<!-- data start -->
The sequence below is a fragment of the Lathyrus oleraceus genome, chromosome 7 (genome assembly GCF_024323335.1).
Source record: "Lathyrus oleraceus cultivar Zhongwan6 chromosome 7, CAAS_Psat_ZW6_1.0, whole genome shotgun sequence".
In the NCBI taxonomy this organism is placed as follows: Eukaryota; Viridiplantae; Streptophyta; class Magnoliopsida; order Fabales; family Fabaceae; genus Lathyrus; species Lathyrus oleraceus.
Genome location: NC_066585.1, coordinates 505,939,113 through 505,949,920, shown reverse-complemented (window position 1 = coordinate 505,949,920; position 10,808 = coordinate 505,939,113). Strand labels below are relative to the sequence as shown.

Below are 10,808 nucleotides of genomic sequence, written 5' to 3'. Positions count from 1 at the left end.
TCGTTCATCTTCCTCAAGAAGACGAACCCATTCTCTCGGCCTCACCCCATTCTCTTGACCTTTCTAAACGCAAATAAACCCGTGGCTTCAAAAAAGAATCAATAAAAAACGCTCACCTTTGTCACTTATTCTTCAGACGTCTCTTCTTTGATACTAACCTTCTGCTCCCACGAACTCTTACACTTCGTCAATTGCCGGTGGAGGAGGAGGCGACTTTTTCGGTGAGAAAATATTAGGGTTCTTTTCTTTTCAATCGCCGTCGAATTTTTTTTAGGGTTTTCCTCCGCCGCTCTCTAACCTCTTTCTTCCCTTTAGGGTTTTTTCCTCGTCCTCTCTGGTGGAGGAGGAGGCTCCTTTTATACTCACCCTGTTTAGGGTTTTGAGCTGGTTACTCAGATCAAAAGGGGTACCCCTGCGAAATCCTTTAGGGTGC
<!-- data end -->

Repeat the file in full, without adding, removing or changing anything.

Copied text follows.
The sequence below is a fragment of the Lathyrus oleraceus genome, chromosome 7 (genome assembly GCF_024323335.1).
Source record: "Lathyrus oleraceus cultivar Zhongwan6 chromosome 7, CAAS_Psat_ZW6_1.0, whole genome shotgun sequence".
In the NCBI taxonomy this organism is placed as follows: Eukaryota; Viridiplantae; Streptophyta; class Magnoliopsida; order Fabales; family Fabaceae; genus Lathyrus; species Lathyrus oleraceus.
Genome location: NC_066585.1, coordinates 505,939,113 through 505,949,920, shown reverse-complemented (window position 1 = coordinate 505,949,920; position 10,808 = coordinate 505,939,113). Strand labels below are relative to the sequence as shown.

Below are 10,808 nucleotides of genomic sequence, written 5' to 3'. Positions count from 1 at the left end.
TCGTTCATCTTCCTCAAGAAGACGAACCCATTCTCTCGGCCTCACCCCATTCTCTTGACCTTTCTAAACGCAAATAAACCCGTGGCTTCAAAAAAGAATCAATAAAAAACGCTCACCTTTGTCACTTATTCTTCAGACGTCTCTTCTTTGATACTAACCTTCTGCTCCCACGAACTCTTACACTTCGTCAATTGCCGGTGGAGGAGGAGGCGACTTTTTCGGTGAGAAAATATTAGGGTTCTTTTCTTTTCAATCGCCGTCGAATTTTTTTTAGGGTTTTCCTCCGCCGCTCTCTAACCTCTTTCTTCCCTTTAGGGTTTTTTCCTCGTCCTCTCTGGTGGAGGAGGAGGCTCCTTTTATACTCACCCTGTTTAGGGTTTTGAGCTGGTTACTCAGATCAAAAGGGGTACCCCTGCGAAATCCTTTAGGGTGC